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Surging BRIC middle classes are eclipsing global poverty

By 2022, those living in poverty will be a minority for the first time, as the global middle class – particularly from BRIC (Brazil, Russia, India, China) nations – surges. Does new affluence signal shifting global power?

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The world will, for the first time in history, move from being mostly poor to mostly middle-class by 2022, the Organization for Economic Cooperation and Development projects. Asians, by some predictions, could constitute as much as two-thirds of the global middle class, shifting the balance of economic power from West to East. Already, some analyses of International Monetary Fund data suggest that the size of the Chinese economy could eclipse that of the United States in just five years.

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In just one example of the rising clout of this new global middle class, in a mere seven years China has gone from buying 1 General Motors car for every 10 sold in the US to becoming the American automaker's biggest customer – not to mention becoming a big competitor at the gas pumps.

But today's middle-class boom is unlike the Industrial Revolution, in which rising prosperity became a catalyst for increased individual and political freedom. Those in the emerging global middle classes – from an Indian acquiring a flush toilet at home to a Brazilian who can now afford private school to a Chinese lawyer with a new car in the driveway – are likely to redefine their traditional roles, and in doing so, redefine the world itself.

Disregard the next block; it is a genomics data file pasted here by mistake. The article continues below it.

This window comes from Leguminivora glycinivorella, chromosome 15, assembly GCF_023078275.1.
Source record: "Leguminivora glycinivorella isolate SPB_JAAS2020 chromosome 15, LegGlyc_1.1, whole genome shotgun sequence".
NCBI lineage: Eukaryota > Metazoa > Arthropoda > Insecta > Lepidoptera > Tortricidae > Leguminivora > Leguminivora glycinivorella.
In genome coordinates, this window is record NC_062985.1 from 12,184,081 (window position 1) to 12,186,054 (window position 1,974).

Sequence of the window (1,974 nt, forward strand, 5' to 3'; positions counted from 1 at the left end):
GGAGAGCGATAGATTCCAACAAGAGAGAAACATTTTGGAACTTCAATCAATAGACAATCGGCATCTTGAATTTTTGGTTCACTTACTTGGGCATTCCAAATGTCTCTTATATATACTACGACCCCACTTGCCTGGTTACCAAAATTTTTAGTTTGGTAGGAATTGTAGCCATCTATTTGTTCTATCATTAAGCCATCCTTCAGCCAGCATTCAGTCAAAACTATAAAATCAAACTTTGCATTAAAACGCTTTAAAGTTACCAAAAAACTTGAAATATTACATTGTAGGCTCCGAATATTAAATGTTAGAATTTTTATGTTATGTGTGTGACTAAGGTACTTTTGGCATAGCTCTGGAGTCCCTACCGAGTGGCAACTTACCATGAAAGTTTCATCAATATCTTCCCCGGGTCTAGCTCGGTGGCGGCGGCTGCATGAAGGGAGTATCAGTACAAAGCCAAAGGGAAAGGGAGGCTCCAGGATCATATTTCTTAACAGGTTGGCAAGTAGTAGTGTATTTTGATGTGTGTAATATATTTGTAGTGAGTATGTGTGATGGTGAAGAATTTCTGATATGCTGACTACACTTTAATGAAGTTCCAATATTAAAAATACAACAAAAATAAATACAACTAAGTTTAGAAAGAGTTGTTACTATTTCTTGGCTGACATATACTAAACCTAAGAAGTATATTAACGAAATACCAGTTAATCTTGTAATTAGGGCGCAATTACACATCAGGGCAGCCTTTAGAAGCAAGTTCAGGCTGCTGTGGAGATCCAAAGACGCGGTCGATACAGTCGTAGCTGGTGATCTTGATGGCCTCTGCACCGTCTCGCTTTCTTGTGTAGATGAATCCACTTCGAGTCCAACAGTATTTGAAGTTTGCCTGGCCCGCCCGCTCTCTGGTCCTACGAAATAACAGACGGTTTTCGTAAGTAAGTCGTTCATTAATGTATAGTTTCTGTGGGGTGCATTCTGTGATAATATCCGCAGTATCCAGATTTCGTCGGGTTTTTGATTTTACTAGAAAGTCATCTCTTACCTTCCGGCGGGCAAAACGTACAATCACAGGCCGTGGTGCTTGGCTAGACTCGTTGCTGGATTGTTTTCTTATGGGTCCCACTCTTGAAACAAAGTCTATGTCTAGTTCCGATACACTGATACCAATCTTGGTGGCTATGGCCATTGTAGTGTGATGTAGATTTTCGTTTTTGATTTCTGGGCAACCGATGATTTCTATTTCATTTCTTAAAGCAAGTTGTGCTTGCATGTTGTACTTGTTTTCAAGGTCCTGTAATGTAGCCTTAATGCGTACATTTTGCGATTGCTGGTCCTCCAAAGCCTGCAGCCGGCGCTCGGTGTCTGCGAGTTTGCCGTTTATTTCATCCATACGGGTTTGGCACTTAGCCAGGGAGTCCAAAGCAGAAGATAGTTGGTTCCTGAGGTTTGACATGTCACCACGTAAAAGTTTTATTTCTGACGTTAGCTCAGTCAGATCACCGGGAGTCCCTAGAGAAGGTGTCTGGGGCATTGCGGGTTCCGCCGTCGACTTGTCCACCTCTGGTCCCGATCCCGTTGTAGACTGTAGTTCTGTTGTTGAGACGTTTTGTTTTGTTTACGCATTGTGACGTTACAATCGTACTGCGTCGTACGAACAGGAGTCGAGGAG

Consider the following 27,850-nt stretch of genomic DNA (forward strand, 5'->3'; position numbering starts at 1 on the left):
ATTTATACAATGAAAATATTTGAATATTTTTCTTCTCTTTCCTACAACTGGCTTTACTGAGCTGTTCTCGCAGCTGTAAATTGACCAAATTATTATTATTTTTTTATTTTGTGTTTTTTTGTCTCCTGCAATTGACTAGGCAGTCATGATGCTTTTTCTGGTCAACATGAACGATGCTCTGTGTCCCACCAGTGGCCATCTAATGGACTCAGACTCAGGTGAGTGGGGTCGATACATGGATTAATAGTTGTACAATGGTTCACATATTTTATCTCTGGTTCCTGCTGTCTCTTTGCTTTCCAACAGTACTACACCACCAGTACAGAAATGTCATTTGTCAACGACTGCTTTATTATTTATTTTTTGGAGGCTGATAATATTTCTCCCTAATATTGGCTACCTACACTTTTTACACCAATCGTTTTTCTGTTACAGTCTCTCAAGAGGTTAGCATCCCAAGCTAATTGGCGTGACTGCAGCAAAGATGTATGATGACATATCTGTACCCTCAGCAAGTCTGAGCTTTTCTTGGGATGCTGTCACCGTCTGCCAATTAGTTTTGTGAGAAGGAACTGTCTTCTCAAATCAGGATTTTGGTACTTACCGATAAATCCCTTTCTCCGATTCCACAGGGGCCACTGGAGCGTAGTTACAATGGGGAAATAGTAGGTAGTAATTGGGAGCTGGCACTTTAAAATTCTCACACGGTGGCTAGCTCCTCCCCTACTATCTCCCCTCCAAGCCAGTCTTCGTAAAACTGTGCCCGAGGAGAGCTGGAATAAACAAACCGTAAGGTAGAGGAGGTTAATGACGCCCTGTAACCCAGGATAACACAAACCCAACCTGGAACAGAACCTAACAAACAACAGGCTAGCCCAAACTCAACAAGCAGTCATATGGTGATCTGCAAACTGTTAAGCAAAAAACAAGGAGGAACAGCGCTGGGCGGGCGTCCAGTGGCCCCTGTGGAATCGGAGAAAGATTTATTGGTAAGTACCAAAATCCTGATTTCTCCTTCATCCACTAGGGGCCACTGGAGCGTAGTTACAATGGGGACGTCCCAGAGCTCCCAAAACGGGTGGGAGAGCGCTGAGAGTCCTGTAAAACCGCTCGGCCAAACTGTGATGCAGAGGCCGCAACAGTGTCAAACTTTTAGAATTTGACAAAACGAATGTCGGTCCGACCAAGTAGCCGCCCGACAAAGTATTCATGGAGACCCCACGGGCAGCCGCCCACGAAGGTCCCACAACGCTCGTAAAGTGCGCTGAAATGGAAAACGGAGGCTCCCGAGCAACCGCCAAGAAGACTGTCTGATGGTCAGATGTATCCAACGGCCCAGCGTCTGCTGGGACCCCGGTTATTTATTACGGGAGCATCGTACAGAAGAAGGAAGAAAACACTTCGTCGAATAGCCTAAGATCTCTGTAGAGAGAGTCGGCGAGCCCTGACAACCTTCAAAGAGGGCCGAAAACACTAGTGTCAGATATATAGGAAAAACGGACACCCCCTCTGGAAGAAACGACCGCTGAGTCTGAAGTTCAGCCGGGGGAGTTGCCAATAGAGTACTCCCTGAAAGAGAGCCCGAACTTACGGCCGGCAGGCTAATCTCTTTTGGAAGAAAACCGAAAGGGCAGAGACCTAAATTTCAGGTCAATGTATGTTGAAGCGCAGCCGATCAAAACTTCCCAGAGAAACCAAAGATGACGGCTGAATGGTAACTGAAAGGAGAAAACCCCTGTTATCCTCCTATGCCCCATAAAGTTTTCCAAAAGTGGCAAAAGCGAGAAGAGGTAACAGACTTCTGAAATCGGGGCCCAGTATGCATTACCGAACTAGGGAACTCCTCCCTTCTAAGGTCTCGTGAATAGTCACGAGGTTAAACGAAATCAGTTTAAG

"I would expect that as the global middle class gets transformed by the entrance of hundreds of millions of Indian, Brazilian, and Chinese families, the concept of what we see as the middle-class values may change," says Sonalde Desai, a sociologist with the National Council of Applied Economic Research in Delhi (NCAER). "Historically, sociologists have defined 'middle class' as those with salaries…. I think 'middle class' is very much a state of mind."

Who are they?

From Aristotle to Alexis de Tocqueville, Western thinkers have championed the middle class as essential for prosperous, enlightened societies. They held it up as the engine for economic growth, the guardian of social values, and an impelling and protecting force for democracy.

The new members of the middle class have been praised for their work ethic, like the shopkeepers, tradesmen, and professionals who spurred the Industrial Revolution.

But they also differ in fundamental ways. They come from communal societies that rein in the individualism prized in 1800s America. Their exposure to the pitfalls of the West's extravagant consumerism often makes them more frugal and environmentally conscious. And they are hesitant – for now, at least – to risk prosperity for political freedom.

"China's rapid growth has been a kind of anesthetic that keeps political discontent manageable," says Brink Lindsey, whose book "The Age of Abundance" links America's post-World War II prosperity and its mind-opening educational opportunities to the social and political upheaval of the 1960s and '70s. "But already [in China] things are dramatically different. People have much more freedom in their lives."

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